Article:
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Canajun Finances Home » Voice Over IP : Money’s Worth?

Voice Over IP : Money’s Worth?

I was talking with a co-worker yesterday and he mentioned that he had started setting up Vonage as his home phone set up using Voice Over IP. He seemed quite happy with the price and set up (he is very technical but claimed you didn’t need to be).

The set up sounded simple, where you initially get a temporary phone number to start with with your Vonage package, and then you can have Vonage transfer your home phone number over to them, and you get all of the features you want for good prices. Remember to work with Vonage, you must have high speed Internet access to your house AS WELL to get Vonage to work.

Currently, I am paying about $66 a month for Bell local service + a long distance package, and I am pretty sure this is not the best use of my money for phone access. I also pay $80 a month for wireless phones (two numbers), I pay $50 a month for high speed data access as well, and another $66 a month for Cable Television. I keep looking at this lump of about $260-$280 I spent a month and wonder how much cheaper I can make this, while keeping all these services reliable?

  • If I lump everything together with either Bell or Rogers, I get discounts, but every time I talk to either of them, the person I talk to, look at my current account and say I am getting as cheap as I can with them, OR, I cannot change because I am “locked in” to a specific contract? (that is bull poop, all of the wireless contracts are changeable, you just have to be persistent).
  • If I go for the cheapest in each area I would end up with:
    • National Capitol FreeNet broadband access (which has some limitations, but is cheap)
    • Voice Over IP with Vonage or someone like that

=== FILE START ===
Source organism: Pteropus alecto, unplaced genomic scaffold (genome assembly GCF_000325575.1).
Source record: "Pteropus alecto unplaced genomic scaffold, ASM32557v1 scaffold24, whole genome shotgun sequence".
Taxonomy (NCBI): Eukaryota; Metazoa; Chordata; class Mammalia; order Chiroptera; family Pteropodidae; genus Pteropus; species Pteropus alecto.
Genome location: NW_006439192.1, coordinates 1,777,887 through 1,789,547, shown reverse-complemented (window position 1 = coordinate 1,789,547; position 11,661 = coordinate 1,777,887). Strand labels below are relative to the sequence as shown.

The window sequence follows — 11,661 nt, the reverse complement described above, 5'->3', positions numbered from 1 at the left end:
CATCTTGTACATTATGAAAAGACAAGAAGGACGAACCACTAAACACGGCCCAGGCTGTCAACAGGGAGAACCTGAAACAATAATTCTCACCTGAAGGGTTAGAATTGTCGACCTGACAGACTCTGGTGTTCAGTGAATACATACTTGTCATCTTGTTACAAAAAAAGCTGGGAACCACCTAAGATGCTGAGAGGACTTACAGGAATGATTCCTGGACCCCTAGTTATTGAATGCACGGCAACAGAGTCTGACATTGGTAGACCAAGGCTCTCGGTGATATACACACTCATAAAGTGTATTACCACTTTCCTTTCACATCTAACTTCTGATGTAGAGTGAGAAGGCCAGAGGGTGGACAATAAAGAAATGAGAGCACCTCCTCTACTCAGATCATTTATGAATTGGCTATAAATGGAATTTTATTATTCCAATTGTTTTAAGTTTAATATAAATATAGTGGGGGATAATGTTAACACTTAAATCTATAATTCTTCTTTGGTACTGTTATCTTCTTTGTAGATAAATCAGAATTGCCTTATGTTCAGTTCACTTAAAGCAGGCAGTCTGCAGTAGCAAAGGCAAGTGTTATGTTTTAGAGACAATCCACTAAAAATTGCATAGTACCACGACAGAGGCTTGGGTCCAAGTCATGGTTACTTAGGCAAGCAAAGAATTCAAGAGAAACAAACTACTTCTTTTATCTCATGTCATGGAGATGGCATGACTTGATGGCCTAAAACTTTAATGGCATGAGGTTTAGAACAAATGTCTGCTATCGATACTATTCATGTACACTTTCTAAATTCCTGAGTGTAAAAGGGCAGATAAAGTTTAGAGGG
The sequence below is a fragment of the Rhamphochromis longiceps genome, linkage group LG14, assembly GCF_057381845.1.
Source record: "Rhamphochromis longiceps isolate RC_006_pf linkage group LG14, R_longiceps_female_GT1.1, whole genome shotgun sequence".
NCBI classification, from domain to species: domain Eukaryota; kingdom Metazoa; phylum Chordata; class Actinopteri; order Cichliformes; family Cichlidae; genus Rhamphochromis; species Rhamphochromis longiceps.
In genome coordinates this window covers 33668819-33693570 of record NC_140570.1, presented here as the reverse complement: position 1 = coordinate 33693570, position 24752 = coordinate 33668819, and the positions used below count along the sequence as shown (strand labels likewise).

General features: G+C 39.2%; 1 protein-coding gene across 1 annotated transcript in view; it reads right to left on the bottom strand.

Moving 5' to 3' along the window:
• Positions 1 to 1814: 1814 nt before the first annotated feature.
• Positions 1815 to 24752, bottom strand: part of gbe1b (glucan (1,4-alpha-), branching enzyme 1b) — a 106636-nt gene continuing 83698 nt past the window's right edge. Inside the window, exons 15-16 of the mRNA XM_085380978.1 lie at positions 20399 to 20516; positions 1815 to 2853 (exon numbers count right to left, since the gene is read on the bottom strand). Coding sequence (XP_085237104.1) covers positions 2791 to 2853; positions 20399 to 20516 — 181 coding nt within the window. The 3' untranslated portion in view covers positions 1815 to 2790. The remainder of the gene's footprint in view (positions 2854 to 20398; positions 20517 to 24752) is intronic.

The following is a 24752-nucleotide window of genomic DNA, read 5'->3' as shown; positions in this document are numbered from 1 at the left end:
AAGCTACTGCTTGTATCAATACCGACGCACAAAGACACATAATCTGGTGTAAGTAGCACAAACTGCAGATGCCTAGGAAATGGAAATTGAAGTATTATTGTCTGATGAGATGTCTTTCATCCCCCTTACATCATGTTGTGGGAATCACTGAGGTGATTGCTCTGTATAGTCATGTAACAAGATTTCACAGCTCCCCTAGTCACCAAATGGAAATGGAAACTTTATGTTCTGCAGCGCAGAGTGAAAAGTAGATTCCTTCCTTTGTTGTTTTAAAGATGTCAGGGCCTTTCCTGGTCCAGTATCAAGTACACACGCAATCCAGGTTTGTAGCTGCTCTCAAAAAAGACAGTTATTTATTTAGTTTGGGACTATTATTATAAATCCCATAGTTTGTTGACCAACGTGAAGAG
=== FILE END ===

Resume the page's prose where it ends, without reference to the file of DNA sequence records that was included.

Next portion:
• Pay per use cell phones with Fido or someone of that ilk
    • Cable TV? Maybe I should be thinking about rethinking this and using RSS feeds for TV shows?
    • Buy a long distance card service which only charges 2 cents a minute for long distance in North America.

The problem with the “cheapest” set up is that you get what you pay for a lot of times, I am also very lazy, and changing all of this is a lot of work as well.

My conclusions are that I will most likely continue to complain about this for a while, and might do something about a few things, but nothing too drastic, but I will keep you posted.

On the Financial Big picture question I end up with some more interesting fundamental questions on how some companies do business:

  • How much does BCE make on long distance and home phone access? Strikes me that this is a shrinking market with a bunch of new players attempting to turn all of this into commodity pricing.
  • High Speed home access charges in Canada are still at the Criminal level, and neither Rogers nor Bell are planning on changing that, for as long as they can.
  • Wireless providers like Telus are attempting to make inroads on Bell as well.

So you have a relatively set pie of money being spent by consumers, and MANY different players (and the government keeping larger foreign competitors out of the market), what does this mean for the future? Darn good question, need to look into that more as well.

Feel Free to Comment

  1. 60+$ for Bell !!!

    I would look again in combining with your cable company, you should be able to get a deal (I am with Videotron). My brother has been with Vonage for a long time and has had not problem with it’s service (You can get a North America unlimited plan with all the bells and whistles for 39$…).

  2. More companies are offering discounts for combining services. At Shaw Cable, for instance, you can save by combining your Cable TV, Internet, and phone. Their phone price for unlimited North America long distance is only $65 before any discounts.

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